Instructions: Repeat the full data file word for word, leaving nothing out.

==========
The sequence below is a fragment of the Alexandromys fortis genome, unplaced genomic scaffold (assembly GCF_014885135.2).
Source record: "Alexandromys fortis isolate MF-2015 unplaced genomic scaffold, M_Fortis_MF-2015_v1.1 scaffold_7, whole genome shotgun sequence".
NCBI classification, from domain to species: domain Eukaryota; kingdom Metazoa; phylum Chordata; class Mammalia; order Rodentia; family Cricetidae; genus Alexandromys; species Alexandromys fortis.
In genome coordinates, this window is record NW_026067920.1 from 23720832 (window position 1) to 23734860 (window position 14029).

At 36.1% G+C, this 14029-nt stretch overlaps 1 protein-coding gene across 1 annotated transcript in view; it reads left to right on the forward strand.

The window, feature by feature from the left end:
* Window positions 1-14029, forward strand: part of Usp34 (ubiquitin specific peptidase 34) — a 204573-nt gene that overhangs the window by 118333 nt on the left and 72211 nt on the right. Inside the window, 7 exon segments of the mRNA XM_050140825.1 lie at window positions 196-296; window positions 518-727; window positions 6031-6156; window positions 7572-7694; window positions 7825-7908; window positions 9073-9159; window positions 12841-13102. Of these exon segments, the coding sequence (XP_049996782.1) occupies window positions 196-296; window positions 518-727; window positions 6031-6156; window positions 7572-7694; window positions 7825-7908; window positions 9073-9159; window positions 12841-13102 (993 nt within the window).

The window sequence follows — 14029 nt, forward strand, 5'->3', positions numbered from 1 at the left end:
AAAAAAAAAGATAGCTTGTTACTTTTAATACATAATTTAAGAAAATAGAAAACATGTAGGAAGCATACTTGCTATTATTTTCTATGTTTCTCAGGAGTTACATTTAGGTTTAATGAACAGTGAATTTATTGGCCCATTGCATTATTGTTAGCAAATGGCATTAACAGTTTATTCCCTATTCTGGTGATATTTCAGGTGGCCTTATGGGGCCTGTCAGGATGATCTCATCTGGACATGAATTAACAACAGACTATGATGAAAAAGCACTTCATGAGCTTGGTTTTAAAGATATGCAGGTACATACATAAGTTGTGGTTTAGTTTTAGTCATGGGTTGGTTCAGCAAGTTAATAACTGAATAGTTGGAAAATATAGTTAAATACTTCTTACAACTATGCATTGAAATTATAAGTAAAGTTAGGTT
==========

The sequence below is a fragment of the Alexandromys fortis genome, unplaced genomic scaffold (assembly GCF_014885135.2).
Source record: "Alexandromys fortis isolate MF-2015 unplaced genomic scaffold, M_Fortis_MF-2015_v1.1 scaffold_7, whole genome shotgun sequence".
NCBI classification, from domain to species: domain Eukaryota; kingdom Metazoa; phylum Chordata; class Mammalia; order Rodentia; family Cricetidae; genus Alexandromys; species Alexandromys fortis.
In genome coordinates, this window is record NW_026067920.1 from 23720832 (window position 1) to 23734860 (window position 14029).

At 36.1% G+C, this 14029-nt stretch overlaps 1 protein-coding gene across 1 annotated transcript in view; it reads left to right on the forward strand.

The window, feature by feature from the left end:
* Window positions 1-14029, forward strand: part of Usp34 (ubiquitin specific peptidase 34) — a 204573-nt gene that overhangs the window by 118333 nt on the left and 72211 nt on the right. Inside the window, 7 exon segments of the mRNA XM_050140825.1 lie at window positions 196-296; window positions 518-727; window positions 6031-6156; window positions 7572-7694; window positions 7825-7908; window positions 9073-9159; window positions 12841-13102. Of these exon segments, the coding sequence (XP_049996782.1) occupies window positions 196-296; window positions 518-727; window positions 6031-6156; window positions 7572-7694; window positions 7825-7908; window positions 9073-9159; window positions 12841-13102 (993 nt within the window).

The window sequence follows — 14029 nt, forward strand, 5'->3', positions numbered from 1 at the left end:
AAAAAAAAAGATAGCTTGTTACTTTTAATACATAATTTAAGAAAATAGAAAACATGTAGGAAGCATACTTGCTATTATTTTCTATGTTTCTCAGGAGTTACATTTAGGTTTAATGAACAGTGAATTTATTGGCCCATTGCATTATTGTTAGCAAATGGCATTAACAGTTTATTCCCTATTCTGGTGATATTTCAGGTGGCCTTATGGGGCCTGTCAGGATGATCTCATCTGGACATGAATTAACAACAGACTATGATGAAAAAGCACTTCATGAGCTTGGTTTTAAAGATATGCAGGTACATACATAAGTTGTGGTTTAGTTTTAGTCATGGGTTGGTTCAGCAAGTTAATAACTGAATAGTTGGAAAATATAGTTAAATACTTCTTACAACTATGCATTGAAATTATAAGTAAAGTTAGGTT